They randomly assigned 443 patients to take either two capsules of heat-inactivated Bifidobacterium bifidum MIMBb75, or two placebo capsules, twice daily, for eight weeks. They measured whether abdominal pain improved by at least 30% over eight weeks of treatment, from when they took the first capsule of treatment, and whether all IBS symptoms were significantly relieved at least 50% of the time while the capsules were being taken.

Out of 221 patients who received the probiotic, 74 (34%) experienced an improvement in abdominal pain by at least 30% and a significant alleviation of IBS symptoms at least 50% of the time, compared to 43 (19%) of the 222 patients who received the placebo. This translates to 1.7 times greater treatment success in the probiotic group.

There was no difference in side effects between the groups, and none of the side effects were severe. The most common side effect reported was abdominal pain, which was reported by less than 1% of patients in both groups. 200 (91%) of patients rated the tolerability of treatment as good or very good, compared to 191 (86%) in the placebo group.

The authors highlight the considerable placebo response as a potential limitation of the study, with 19% of patients recording an improvement in symptoms according to the study criteria. However, they point out that a strong placebo response is common in controlled IBS trials. For example, in some studies, over 40% of patients have reported an improvement in IBS symptoms when receiving only a placebo. [4]

"Our results show for the first time that dead or alive, it's possible to preserve the beneficial effects of some probiotic bacteria," says co-author Dr Viola Andresen, also from University of Hamburg teaching hospital. "They could be just as effective as live probiotics, as well as even safer, with the added commercial benefit of a longer shelf life." [2]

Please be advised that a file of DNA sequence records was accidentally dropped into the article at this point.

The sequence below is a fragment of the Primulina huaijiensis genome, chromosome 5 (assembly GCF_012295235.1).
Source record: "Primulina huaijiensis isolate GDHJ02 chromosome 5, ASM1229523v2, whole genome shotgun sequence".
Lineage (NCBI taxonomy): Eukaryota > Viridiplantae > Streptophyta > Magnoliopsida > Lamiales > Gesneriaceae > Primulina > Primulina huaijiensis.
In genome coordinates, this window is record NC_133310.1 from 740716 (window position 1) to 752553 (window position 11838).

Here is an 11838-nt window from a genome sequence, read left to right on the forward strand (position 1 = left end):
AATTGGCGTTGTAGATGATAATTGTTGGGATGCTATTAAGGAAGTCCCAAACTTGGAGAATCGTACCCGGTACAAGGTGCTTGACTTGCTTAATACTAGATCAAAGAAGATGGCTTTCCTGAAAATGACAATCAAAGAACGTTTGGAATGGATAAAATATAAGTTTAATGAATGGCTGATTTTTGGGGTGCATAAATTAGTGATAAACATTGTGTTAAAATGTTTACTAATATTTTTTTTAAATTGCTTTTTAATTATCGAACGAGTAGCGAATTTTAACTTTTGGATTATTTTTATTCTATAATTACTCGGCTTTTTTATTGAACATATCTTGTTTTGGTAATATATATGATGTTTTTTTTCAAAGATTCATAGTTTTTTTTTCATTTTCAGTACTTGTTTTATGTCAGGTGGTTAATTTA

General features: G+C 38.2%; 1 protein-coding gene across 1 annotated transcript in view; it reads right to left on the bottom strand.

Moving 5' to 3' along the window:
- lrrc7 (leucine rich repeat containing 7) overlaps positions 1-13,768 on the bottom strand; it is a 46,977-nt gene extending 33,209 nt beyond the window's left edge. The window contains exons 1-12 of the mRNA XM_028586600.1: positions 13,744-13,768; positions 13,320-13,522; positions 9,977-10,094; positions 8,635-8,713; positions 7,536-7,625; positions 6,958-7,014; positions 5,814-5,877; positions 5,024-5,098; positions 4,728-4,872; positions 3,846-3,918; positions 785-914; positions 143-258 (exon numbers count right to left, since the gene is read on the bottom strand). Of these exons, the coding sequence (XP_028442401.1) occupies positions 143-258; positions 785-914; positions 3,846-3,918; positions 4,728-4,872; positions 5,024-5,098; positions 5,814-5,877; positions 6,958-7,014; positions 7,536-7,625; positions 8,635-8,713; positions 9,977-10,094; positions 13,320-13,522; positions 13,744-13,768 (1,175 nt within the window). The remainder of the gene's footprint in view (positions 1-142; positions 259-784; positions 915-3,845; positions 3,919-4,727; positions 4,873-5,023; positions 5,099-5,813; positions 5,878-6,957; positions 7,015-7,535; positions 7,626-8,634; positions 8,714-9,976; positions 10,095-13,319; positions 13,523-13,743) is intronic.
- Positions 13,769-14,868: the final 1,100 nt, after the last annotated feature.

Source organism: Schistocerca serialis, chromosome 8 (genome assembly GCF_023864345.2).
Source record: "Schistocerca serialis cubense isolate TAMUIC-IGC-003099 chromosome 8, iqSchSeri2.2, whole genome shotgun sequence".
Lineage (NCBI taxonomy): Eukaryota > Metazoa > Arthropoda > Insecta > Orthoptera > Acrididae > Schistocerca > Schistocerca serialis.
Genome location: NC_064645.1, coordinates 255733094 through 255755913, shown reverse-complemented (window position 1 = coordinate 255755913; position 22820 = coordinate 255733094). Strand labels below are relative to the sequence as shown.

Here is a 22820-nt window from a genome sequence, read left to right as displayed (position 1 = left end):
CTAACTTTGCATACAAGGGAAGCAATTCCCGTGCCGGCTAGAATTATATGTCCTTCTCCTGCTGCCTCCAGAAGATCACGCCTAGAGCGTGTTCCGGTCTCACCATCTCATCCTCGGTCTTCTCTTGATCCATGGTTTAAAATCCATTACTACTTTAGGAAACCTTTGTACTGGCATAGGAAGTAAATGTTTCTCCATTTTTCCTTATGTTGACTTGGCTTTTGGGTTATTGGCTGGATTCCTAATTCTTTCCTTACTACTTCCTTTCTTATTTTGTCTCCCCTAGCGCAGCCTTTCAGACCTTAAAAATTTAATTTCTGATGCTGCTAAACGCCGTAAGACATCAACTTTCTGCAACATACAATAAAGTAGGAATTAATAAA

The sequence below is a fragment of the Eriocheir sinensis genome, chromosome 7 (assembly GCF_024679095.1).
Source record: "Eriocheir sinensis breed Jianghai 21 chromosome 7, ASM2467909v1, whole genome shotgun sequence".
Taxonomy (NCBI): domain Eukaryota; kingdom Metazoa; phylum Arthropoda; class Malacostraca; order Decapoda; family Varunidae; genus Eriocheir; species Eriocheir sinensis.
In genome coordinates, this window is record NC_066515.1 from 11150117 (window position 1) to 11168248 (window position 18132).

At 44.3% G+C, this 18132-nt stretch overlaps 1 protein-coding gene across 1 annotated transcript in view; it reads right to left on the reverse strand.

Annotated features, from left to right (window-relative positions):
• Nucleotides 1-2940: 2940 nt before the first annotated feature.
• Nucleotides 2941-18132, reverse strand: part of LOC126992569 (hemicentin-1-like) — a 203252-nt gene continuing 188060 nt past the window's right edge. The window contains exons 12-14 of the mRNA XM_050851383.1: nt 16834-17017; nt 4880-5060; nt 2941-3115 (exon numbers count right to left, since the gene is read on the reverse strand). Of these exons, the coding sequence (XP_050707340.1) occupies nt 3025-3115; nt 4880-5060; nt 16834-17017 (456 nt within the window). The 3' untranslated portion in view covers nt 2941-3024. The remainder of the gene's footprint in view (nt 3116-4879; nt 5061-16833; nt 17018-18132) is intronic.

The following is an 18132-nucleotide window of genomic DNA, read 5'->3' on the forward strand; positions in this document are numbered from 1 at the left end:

Writing in a linked Comment, lead author Nicholas Talley (who was not involved in the study) from the University of Newcastle, Australia, says: "A previous, smaller randomised controlled trial reported that viable B bifidum modestly improved IBS symptoms compared with placebo. Andresen and colleagues' trial reported a similar benefit of non-viable B bifidum to that observed with viable organisms in terms of effect size. A strength of the study was that all IBS subtypes were included in the analysis, and the inactivated bacterial therapy appeared to benefit the different subgroups."
Peer-reviewed / Randomised Controlled Trial / People


This study was funded by Synformulas. It was conducted by researchers from the University of Hamburg Teaching Hospital and Hospital Forchheim. A full declaration of interests for all authors is provided in the paper.

The labels have been added to this press release as part of a project run by the Academy of Medical Sciences seeking to improve the communication of evidence. For more information, please see: if you have any questions or feedback, please contact The Lancet press office

[2] Quote direct from author and cannot be found in the text of the Article.

The Lancet